The great utility of the Great Gatsby Curve

Every so often an academic finding gets into the political bloodstream. A leading example is “The Great Gatsby Curve,” describing an inverse relationship between income inequality and intergenerational mobility. Born in 2011, the Curve has attracted plaudits and opprobrium in almost equal measure. Over the next couple of weeks, Social Mobility Memos is airing opinions from both sides of the argument, starting today with Prof Alan Krueger, the man who made the Curve famous.

Building on the work of Miles Corak, Anders Björklund, Markus Jantti, and others, I proposed the “Great Gatsby Curve” in a speech in January 2012.  The idea is straightforward: greater income inequality in one generation amplifies the consequences of having rich or poor parents for the economic status of the next generation. 

The curve is predicted by economic theory…

There are strong theoretical underpinnings for the Great Gatsby Curve. Gary Solon has shown, for example, that the relationship is predicted by a standard intergenerational model if the payoff to education increases over time. This causes inequality to rise in one generation, but also increases the significance of this inequality for children’s economic success, since well-off parents have more resources and more incentive to invest in their children’s education. 

Other mechanisms could also underlie the Great Gatsby Curve.  For example, if social connections are important for success in the economy (e.g., getting the right summer internship), and wealthy parents have access to job networks, then a spreading out of the income distribution would leave children from the bottom of the distribution in a more disadvantaged position in terms of gaining access to networks that will ultimately lead to a higher paid job. 

…and supported by evidence

Most of the available empirical evidence supports the Great Gatsby Curve. The original research documenting the Curve was performed at the country level, finding that countries with greater inequality (typically measured by the Gini coefficient) tended to have lower intergenerational income elasticities, which measures the importance of parents’ income for their children’s income.  

Most impressively, recent research by Raj Chetty and coauthors using tax data finds that areas within the U.S. that have greater income inequality also tend to have less upward mobility for children from low-income families (see graph below).  They further find that young children who move to areas with substantial upward mobility tend to reap the benefit of living in those surroundings, suggesting that changes to environmental factors can enhance economic opportunity. 


Note: Data for each commuting zone (or narrow geographic area) are grouped into 20 bins based on the Gini coefficient for parents’ family income, which is shown along the horizontal axis.  The vertical access shows the average percentile rank for a child born at the 25th percentile of the family income distribution in a commuting zone with a Gini coefficient that falls within the bin indicated by the horizontal axis.  Source: Chetty, et al. (2014).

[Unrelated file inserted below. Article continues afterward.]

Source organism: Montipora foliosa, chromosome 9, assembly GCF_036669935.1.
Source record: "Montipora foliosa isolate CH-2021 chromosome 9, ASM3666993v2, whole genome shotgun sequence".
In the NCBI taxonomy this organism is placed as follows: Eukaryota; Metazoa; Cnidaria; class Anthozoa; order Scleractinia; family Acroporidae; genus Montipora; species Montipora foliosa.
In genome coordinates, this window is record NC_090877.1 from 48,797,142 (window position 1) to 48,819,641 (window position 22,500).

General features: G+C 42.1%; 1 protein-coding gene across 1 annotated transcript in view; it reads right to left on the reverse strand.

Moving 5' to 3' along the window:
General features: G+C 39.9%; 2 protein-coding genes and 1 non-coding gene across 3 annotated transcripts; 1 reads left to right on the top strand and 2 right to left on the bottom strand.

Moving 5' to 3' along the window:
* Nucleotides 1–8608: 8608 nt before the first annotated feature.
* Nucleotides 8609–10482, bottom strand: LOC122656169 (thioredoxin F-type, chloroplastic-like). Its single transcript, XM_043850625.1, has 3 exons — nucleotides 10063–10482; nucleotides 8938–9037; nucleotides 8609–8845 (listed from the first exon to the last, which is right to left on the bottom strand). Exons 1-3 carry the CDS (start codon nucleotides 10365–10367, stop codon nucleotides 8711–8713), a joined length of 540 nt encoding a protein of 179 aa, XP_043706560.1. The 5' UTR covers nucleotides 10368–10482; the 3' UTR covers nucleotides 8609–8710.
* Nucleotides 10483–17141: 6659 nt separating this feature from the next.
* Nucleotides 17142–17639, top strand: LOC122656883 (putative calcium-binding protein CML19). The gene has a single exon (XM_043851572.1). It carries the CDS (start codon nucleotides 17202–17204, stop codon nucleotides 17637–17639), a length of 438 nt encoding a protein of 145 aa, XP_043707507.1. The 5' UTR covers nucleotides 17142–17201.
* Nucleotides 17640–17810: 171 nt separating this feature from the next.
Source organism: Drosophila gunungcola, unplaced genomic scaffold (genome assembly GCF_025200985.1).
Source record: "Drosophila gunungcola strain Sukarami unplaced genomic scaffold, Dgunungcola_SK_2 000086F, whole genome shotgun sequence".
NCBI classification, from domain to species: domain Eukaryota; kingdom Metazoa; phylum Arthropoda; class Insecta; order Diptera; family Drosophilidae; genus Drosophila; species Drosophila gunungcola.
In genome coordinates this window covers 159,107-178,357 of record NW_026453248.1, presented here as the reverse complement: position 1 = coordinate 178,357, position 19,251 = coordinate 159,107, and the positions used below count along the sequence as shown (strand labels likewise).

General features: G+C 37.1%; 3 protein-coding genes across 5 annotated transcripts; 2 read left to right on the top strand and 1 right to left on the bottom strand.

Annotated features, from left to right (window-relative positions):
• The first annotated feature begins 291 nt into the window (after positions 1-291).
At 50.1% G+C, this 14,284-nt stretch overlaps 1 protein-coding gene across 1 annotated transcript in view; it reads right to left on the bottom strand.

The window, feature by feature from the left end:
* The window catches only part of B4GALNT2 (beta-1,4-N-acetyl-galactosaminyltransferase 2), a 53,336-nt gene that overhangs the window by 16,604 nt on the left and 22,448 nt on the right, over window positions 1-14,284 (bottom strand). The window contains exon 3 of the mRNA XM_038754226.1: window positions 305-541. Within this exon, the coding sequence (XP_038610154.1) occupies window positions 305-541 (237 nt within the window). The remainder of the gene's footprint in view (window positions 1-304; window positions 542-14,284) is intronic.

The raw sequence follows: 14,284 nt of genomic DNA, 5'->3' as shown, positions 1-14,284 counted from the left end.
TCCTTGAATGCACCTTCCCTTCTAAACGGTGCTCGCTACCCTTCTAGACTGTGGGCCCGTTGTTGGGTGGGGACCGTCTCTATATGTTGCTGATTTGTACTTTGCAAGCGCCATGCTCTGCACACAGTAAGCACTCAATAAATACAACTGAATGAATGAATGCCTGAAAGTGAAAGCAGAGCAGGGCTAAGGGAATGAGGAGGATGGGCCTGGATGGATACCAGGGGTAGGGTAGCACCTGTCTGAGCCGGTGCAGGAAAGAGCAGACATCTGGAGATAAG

Although time-series evidence on trends in intergenerational income mobility has been mixed, in part because those born after the great burst in income inequality in the 1980s still have relatively little labor market experience, it is clear that the dramatic rise in inequality in the U.S. since the late 1970s has not been accompanied by a decline in the correlation between parental rank in the income distribution and their children’s eventual rank in the income distribution.  These facts imply that the incomes earned by those born in the bottom half of the income distribution are falling further behind the incomes of those born to parents in the top of the income distribution, on average. As Chetty and coauthors observe, “[T]he consequences of the ‘birth lottery’ —the parents to whom a child is born — are larger today than in the past.”

Consistent with the Great Gatsby Curve, several studies also point to a growing gap in the resources devoted to education between high- and low-income American families.  As predicted by the Great Gatsby Curve, it appears that the dramatic rise in income inequality has created a more tilted playing field for the next generation.

A debate on opportunity

The compelling theoretical and empirical support for the Great Gatsby Curve has advanced public debate.  Almost all serious candidates for president — in both parties — have expressed concerns about the growing gap in opportunities in America. 

The two key remaining questions now are:

  1. What are the main mechanisms underlying the Great Gatsby Curve?  
  2. What policy actions can be taken to improve economic opportunities for children born in disadvantaged circumstances? 

Learning more about the former can help us to achieve the latter — which is, in the end, the most important goal of all.